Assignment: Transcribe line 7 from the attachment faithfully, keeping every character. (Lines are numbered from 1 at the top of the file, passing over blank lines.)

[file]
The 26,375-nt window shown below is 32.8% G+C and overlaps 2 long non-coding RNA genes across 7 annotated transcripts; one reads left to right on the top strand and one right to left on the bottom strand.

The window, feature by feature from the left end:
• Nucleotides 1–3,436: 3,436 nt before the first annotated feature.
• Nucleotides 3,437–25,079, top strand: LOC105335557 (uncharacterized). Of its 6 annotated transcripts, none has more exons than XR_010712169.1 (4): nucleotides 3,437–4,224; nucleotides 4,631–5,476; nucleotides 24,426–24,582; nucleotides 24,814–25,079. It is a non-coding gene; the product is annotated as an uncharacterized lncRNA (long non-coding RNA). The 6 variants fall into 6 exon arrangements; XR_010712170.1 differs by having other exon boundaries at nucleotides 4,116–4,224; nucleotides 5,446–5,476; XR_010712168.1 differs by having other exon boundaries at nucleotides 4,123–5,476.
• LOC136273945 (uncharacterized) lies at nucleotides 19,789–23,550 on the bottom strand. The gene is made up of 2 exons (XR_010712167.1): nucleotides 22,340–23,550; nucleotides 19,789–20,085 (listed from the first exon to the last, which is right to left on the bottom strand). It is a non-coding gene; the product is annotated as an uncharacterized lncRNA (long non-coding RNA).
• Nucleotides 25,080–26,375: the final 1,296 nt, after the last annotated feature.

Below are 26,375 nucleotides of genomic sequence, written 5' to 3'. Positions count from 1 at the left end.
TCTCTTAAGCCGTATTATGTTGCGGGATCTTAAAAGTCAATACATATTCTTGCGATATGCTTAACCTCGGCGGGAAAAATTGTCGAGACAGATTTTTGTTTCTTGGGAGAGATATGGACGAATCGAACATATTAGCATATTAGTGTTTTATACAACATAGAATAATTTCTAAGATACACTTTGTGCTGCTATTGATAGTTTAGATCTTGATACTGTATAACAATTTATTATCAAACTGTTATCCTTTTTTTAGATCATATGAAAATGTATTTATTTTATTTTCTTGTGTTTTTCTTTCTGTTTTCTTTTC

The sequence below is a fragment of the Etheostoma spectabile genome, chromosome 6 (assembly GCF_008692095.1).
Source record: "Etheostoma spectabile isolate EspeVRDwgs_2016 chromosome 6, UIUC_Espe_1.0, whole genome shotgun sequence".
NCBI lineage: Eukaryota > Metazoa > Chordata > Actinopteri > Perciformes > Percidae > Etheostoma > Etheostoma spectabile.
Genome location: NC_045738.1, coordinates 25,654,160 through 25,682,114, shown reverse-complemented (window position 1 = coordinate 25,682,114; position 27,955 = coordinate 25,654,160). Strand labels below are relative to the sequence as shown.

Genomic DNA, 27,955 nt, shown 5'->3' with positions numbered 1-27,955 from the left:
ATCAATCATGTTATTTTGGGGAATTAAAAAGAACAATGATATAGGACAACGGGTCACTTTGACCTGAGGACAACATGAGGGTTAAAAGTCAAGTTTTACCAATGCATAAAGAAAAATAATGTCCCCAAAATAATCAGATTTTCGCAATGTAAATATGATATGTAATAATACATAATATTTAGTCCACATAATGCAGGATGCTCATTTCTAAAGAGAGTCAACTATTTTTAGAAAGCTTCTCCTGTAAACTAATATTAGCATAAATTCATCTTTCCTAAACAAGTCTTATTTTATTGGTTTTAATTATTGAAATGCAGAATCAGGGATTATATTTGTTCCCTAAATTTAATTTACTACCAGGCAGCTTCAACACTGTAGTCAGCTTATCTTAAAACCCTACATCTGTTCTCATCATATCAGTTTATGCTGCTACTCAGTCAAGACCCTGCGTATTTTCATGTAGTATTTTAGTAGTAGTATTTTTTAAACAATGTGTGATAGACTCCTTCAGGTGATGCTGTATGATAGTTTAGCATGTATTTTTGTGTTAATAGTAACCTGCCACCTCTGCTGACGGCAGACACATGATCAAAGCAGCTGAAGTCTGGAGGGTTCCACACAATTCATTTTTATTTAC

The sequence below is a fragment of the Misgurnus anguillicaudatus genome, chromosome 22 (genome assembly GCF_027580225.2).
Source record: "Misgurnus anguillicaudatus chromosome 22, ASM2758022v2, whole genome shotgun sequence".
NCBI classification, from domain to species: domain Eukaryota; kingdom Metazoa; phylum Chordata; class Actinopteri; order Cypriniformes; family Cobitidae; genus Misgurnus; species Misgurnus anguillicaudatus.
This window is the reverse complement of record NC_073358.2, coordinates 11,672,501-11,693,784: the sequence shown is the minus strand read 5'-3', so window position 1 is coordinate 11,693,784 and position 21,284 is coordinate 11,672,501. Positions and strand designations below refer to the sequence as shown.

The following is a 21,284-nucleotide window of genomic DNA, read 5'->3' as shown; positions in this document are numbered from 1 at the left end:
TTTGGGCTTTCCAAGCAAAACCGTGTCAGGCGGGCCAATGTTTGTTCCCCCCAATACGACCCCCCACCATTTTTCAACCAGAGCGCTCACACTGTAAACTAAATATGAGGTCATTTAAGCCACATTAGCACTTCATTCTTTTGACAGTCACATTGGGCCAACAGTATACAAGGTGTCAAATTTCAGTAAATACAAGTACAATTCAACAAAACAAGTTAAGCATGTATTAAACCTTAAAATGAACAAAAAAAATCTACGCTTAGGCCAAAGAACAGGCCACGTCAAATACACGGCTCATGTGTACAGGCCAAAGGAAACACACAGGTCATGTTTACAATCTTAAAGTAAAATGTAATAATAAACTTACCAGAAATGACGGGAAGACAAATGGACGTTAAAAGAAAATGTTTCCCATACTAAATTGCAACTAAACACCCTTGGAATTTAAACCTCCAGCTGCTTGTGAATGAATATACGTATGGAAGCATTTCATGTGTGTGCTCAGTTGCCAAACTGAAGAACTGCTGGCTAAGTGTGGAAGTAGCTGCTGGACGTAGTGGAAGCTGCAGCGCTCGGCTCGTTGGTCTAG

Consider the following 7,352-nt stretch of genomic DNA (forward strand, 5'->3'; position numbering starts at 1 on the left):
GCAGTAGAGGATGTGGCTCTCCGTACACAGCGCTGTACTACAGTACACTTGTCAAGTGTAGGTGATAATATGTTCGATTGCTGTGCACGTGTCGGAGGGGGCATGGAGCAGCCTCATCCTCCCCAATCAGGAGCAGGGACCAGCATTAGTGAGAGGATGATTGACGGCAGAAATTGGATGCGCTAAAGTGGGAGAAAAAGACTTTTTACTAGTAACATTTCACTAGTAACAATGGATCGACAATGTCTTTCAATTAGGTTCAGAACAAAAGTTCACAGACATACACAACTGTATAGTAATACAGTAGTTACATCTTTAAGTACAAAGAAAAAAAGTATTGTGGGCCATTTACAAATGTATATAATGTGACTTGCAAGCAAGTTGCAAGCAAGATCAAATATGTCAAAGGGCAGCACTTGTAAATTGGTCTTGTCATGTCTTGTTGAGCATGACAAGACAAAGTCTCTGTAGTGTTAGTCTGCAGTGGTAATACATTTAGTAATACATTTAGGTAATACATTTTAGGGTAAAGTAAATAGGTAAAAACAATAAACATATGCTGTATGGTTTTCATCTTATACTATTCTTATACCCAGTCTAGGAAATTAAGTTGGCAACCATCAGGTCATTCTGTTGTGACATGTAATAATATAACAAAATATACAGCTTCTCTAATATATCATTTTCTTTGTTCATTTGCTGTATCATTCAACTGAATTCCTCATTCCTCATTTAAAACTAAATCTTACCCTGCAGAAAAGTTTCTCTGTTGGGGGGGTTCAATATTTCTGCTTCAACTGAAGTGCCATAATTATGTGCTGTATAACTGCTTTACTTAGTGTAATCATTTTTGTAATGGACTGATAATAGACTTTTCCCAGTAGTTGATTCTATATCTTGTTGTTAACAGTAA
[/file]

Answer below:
Below are 26,375 nucleotides of genomic sequence, written 5' to 3'. Positions count from 1 at the left end.